Instead, he pushed Kim to make the long, hard, emotionally draining trip back to Albuquerque, where she delivered written confessions to the DA and Howard’s ex-wife about Howard’s fate. As Kim told Cheryl Hamlin, maybe she never faces legal consequences. That was not the point. This is something Kim had to do before the guilt buried her alive.
Rhea Seehorn predictably owns this episode, and her mastery of Kim Wexler’s character arguably peaked in her breakdown aboard the bus. She spends the entire episode so blank, so obviously trying to hold it back, and confessing everything finally forced that emotional release on her. It was not a good emotional release. Kim ugly cries, in public, with nothing really having changed and an unsatisfying life waiting for her at trip’s end.
Seehorn is so good in this scene, and throughout the entire episode. She does so much with a single facial twitch, a shifting of the shoulders, a glance one way or another. When her emotions do overwhelm her, it tends to result in some of the most memorable scenes Better Call Saul ever manages, and the bus crying scene definitely ranks highly among the amazing work Seehorn has done on this show.
If nothing else, at least Kim will face her past, and hopefully one day be better for it. Meanwhile, Gene running from his past has ruined his life yet again.
Everyone knew nothing good would come of Gene entering that house at the end of the last episode. There was no good scenario available. At best, he walks away with yet another piece of his soul gone and a taste for escalating his identify fraud scheme even further. Something worse happens, and because of his procrastination, Jeff gets spooked by a cop car, he is arrested, and Gene’s attempts to avoid visiting the station himself leads to Marion finding out who he is.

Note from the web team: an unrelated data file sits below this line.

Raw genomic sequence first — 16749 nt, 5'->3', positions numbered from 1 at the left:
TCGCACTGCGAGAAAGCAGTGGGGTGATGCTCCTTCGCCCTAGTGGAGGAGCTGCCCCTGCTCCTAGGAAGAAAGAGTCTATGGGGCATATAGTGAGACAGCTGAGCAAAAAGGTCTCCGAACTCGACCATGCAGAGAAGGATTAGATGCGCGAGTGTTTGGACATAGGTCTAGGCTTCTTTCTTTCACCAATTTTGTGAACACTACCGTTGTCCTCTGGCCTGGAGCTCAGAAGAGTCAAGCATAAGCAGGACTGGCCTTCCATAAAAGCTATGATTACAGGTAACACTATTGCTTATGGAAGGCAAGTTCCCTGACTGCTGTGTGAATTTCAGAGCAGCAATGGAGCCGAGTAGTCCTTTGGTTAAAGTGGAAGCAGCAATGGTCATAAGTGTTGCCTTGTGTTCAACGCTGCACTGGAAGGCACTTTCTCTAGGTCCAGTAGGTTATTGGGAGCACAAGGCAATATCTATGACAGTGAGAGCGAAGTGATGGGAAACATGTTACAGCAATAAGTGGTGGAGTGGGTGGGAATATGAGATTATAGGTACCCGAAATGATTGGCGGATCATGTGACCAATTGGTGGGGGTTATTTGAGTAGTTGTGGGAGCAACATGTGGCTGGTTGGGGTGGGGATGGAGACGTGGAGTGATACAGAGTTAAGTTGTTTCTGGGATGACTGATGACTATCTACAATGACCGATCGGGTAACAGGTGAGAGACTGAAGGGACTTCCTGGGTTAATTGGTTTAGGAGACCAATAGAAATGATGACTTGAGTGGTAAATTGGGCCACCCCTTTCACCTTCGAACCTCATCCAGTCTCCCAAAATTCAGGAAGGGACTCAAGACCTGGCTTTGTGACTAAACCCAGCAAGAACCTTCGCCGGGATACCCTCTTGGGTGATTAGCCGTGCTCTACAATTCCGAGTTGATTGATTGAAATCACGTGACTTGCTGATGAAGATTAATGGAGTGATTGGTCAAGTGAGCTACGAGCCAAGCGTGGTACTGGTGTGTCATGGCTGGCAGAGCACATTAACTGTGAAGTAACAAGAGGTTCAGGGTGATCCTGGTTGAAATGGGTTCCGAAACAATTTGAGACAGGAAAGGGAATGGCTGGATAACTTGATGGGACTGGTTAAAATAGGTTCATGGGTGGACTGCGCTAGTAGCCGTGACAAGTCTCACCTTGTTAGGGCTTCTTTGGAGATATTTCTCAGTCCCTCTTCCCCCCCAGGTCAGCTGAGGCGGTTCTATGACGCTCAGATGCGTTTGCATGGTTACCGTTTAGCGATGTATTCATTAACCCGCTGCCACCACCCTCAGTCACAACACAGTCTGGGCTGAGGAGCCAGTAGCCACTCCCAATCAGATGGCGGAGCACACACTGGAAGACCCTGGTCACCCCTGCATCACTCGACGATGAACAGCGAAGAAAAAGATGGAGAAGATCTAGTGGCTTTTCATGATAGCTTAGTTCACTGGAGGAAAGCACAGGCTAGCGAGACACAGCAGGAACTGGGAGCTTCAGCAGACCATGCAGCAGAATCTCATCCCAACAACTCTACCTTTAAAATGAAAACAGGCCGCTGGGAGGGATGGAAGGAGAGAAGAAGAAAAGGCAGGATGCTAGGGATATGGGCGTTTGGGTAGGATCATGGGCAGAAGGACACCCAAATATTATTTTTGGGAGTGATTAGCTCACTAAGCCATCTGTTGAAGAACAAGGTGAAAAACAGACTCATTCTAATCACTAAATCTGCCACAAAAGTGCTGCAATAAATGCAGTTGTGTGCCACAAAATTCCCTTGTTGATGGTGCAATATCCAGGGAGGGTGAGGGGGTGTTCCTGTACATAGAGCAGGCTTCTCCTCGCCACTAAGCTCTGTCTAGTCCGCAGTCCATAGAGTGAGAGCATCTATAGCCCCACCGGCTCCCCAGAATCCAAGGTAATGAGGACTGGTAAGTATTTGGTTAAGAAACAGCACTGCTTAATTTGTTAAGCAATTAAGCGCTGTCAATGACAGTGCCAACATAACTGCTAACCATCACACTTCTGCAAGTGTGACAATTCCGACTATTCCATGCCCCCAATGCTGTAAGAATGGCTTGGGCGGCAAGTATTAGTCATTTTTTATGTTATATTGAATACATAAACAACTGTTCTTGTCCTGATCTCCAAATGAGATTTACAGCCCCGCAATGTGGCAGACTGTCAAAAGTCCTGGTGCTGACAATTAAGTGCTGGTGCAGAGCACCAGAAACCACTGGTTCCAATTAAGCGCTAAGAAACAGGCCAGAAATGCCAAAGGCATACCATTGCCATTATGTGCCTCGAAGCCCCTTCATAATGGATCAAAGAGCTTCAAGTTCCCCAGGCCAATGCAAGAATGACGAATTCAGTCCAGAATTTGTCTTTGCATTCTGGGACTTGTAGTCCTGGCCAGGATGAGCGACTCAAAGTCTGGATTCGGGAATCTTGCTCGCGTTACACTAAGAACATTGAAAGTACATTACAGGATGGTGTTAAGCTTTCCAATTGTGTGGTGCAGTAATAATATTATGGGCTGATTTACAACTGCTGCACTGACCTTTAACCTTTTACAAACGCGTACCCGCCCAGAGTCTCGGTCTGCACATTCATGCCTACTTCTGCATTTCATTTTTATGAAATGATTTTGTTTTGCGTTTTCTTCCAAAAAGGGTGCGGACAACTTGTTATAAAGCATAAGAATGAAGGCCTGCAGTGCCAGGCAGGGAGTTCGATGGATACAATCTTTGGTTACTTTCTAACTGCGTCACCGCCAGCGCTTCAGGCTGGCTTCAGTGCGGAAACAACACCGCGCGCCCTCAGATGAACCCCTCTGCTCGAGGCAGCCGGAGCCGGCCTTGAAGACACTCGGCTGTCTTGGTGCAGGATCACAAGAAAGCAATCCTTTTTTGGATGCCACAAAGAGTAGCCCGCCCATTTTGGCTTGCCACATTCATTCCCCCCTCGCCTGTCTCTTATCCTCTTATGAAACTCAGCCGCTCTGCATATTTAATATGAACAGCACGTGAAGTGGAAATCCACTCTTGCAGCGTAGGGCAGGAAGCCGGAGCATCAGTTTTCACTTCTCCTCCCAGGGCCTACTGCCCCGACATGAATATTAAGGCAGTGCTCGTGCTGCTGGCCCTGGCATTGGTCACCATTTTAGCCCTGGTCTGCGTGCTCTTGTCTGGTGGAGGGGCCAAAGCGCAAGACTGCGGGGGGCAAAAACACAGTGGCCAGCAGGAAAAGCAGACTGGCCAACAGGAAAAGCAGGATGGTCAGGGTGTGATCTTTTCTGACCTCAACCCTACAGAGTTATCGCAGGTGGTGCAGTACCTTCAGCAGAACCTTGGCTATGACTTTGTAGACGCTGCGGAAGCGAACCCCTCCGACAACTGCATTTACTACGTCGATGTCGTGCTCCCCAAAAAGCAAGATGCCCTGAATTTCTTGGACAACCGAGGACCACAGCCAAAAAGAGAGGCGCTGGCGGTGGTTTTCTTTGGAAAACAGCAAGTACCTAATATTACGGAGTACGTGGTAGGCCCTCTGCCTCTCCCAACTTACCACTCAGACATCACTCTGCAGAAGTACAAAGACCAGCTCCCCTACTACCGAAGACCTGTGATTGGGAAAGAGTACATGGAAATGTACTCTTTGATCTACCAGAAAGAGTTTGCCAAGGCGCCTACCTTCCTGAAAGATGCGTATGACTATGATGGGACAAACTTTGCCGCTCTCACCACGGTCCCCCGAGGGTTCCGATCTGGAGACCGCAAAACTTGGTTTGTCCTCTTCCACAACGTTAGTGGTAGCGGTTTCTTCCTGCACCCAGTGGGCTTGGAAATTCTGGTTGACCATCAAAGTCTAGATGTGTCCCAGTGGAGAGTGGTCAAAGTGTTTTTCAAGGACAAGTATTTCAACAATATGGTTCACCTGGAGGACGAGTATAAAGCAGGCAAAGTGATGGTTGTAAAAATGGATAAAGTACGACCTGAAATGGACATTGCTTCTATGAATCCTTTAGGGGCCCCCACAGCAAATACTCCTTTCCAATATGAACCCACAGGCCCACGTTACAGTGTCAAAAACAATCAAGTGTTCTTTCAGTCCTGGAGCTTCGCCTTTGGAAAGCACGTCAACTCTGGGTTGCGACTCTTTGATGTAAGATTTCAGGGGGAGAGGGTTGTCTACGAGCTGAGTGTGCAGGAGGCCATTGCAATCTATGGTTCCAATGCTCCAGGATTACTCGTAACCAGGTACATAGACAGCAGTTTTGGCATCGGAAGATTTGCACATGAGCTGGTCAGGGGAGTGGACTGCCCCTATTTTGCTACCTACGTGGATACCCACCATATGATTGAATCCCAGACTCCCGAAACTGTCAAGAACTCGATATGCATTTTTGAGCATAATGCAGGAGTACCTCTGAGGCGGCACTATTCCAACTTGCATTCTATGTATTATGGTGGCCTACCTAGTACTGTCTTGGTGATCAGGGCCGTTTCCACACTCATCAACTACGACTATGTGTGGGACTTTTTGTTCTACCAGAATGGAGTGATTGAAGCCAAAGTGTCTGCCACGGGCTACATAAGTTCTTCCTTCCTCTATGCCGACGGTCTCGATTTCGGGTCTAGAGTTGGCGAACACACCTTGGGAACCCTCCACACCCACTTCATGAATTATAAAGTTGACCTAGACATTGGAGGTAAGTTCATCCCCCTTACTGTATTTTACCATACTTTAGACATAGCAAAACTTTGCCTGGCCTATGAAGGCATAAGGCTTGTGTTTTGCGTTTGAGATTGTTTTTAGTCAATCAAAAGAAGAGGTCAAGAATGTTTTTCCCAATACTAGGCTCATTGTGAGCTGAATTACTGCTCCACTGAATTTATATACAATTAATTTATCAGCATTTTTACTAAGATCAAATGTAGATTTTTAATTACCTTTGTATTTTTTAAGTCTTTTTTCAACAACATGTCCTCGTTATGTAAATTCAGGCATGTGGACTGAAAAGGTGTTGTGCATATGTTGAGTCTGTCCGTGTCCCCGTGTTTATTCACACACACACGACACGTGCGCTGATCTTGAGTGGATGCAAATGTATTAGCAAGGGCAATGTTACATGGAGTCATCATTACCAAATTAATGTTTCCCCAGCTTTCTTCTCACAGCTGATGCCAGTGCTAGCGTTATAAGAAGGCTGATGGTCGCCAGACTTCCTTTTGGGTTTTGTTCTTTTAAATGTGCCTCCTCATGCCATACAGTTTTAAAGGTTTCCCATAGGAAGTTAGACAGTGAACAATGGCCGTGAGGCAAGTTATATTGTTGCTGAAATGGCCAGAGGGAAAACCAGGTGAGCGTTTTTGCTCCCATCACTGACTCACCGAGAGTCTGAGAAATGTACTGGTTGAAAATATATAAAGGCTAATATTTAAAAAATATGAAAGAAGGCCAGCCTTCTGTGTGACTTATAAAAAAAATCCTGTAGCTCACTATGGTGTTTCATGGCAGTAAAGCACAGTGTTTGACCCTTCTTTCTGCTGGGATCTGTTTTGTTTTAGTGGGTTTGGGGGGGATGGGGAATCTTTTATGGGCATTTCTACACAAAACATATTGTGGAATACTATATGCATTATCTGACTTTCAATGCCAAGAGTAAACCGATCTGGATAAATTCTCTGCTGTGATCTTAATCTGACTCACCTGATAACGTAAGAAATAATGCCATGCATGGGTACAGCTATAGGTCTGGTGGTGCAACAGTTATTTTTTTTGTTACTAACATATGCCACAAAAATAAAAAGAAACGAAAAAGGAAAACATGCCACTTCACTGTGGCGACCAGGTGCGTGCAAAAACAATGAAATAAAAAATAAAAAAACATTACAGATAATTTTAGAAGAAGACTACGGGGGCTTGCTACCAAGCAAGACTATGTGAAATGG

Those few moments basking in the risk now have Gene/Saul/Jimmy literally on the run, with seemingly no real options to escape, no idea who he is, who he will be, or what there even is for him if he escapes.
We are set up for a truly painful finale to Better Call Saul. There is no good path for Jimmy McGill. Last time, he was able to escape due punishment by getting ahead of law enforcement once Walt was exposed. He was also far from the biggest target available. Now everyone’s dead. Saul Goodman is the biggest name left for federal law enforcement to prosecute. He has an unreliable accomplice in police custody, his cover is blown, and the cops know where he is. Gene does not have a vacuum repair guy to disappear him again, either. He was caught with his pants down and now he has to waddle away.
One thing I learned early and often with the Heisenberg-verse is to never be too confident about what you think will happen. Gene might be able to sneak out of this one. I just cannot see how. Ultimately, I think Better Call Saul is setting up a hard, karmic ending for the empty shadow of Jimmy McGill.
Images Courtesy of AMC